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Número de publicaciónUS8810417 B2
Tipo de publicaciónConcesión
Número de solicitudUS 12/584,054
Fecha de publicación19 Ago 2014
Fecha de presentación28 Ago 2009
Fecha de prioridad28 Ago 2009
También publicado comoUS8898069, US20110053283, US20110054938
Número de publicación12584054, 584054, US 8810417 B2, US 8810417B2, US-B2-8810417, US8810417 B2, US8810417B2
InventoresLeroy E. Hood, Edward K. Y. Jung, Elizabeth A. Sweeney, Clarence T. Tegreene, Lowell L. Wood, JR.
Cesionario originalThe Invention Science Fund I, Llc
Exportar citaBiBTeX, EndNote, RefMan
Enlaces externos: USPTO, Cesión de USPTO, Espacenet
Beverage immersate with detection capability
US 8810417 B2
Resumen
Methods and systems described herein include beverage immersates and methods of their use. Systems include: at least one beverage immersate, wherein the at least one beverage immersate includes at least one sensor configured to detect at least one analyte in a fluid within a personal use beverage container; and at least one signal transmitter configured to transmit a signal responsive to the at least one beverage immersate. Methods include: detecting one or more analyte in fluid within a personal use beverage container with at least one sensor integral to at least one beverage immersate; and communicating data from the at least one beverage immersate to at least one device external to the beverage immersate.
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Reclamaciones(54)
What is claimed is:
1. A beverage immersate comprising:
an immersate body defining at least one beverage immersate, wherein the immersate body defining the at least one beverage immersate includes,
an outer wall sized for immersion in a personal-use beverage container;
at least one sensor on or within the outer wall, the at least one sensor positioned and configured to detect and identify at least one substance in a fluid within a personal use beverage container and generate a signal that the identification has been made;
a reservoir internal to the outer wall of the immersate body, the reservoir positioned and configured to release at least one agent into the fluid within the personal use beverage container; and
at least one signal transmitter positioned and configured to transmit the signal responsive to the at least one sensor.
2. The beverage immersate of claim 1, wherein the at least one sensor comprises:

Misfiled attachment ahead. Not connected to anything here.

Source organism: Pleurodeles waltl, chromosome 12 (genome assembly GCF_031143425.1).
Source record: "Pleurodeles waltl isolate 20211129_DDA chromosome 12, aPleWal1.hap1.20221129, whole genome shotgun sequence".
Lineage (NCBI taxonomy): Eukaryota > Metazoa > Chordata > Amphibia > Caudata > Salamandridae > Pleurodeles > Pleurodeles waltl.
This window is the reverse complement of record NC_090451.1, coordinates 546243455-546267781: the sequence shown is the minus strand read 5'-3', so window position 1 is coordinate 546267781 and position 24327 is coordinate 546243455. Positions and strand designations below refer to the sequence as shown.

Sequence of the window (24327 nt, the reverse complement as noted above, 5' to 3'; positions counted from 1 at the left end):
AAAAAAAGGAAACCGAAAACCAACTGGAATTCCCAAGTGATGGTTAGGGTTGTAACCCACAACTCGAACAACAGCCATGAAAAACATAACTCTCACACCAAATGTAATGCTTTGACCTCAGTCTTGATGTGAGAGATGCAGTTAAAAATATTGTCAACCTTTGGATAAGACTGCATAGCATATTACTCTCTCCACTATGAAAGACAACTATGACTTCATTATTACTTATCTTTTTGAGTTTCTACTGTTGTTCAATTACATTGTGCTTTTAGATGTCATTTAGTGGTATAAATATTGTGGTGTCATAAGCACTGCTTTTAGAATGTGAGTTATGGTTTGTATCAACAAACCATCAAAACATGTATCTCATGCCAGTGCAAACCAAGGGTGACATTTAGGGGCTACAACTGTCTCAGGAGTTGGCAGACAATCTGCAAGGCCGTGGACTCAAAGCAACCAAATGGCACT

at least one chemical sensor.
3. The beverage immersate of claim 1, wherein the at least one sensor comprises:
at least one acoustic sensor.
4. The beverage immersate of claim 1, wherein the at least one sensor comprises:
at least one selective medium.
5. The beverage immersate of claim 1, wherein the at least one sensor comprises:
at least one gel.
6. The beverage immersate of claim 1, wherein the at least one sensor comprises:
at least one recognition element configured to identify and bind the at least one substance.
7. The beverage immersate of claim 1, wherein the at least one substance comprises:
an indicator of a physiological state.
8. The beverage immersate of claim 1, wherein the at least one substance comprises:
a metabolite.
9. The beverage immersate of claim 1, wherein the at least one sensor is configured to be indirectly responsive to an analyte.
10. The beverage immersate of claim 1, comprising:
at least one light emitter.
11. The beverage immersate of claim 1, comprising:
at least one signal emitter.
12. The beverage immersate of claim 1, comprising:
at least one reservoir configured for release of at least one medical agent.
13. The beverage immersate of claim 1, comprising:
one or more taggant.
14. The beverage immersate of claim 6, comprising:
an encapsulating material encapsulating the at least one recognition element.
15. The beverage immersate of claim 1, wherein at least a portion of the at least one beverage immersate is dehydrated prior to contact with the fluid.
16. The beverage immersate of claim 1, comprising:
one or more display configured to be responsive to the at least one sensor.
17. A system, comprising:
at least one beverage immersate including,
an immersate body defining the at least one beverage immersate, the immersate body including,
an outer wall sized for immersion in a personal-use beverage container;
at least one sensor on or within the outer wall, the at least one sensor positioned and configured to detect at least one substance in a fluid within a personal use beverage container;
a reservoir internal to the outer wall of the immersate body, the reservoir positioned and configured to release at least one agent into the fluid within the personal use beverage container; and
at least one detection device including at least one port positioned and configured to communicate with the at least one beverage immersate.
18. The system of claim 17, wherein the at least one beverage immersate comprises:
at least one selective medium.
19. The system of claim 17, wherein the at least one beverage immersate comprises:
at least one gel.
20. The system of claim 17, wherein the reservoir is configured to passively release the at least one agent into the fluid over time.
21. The system of claim 17, wherein the reservoir is configured to actively release the at least one agent.
22. The system of claim 17, wherein at least a portion of the at least one beverage immersate is dehydrated prior to contact with the fluid.
23. The system of claim 17, wherein the at least one sensor comprises: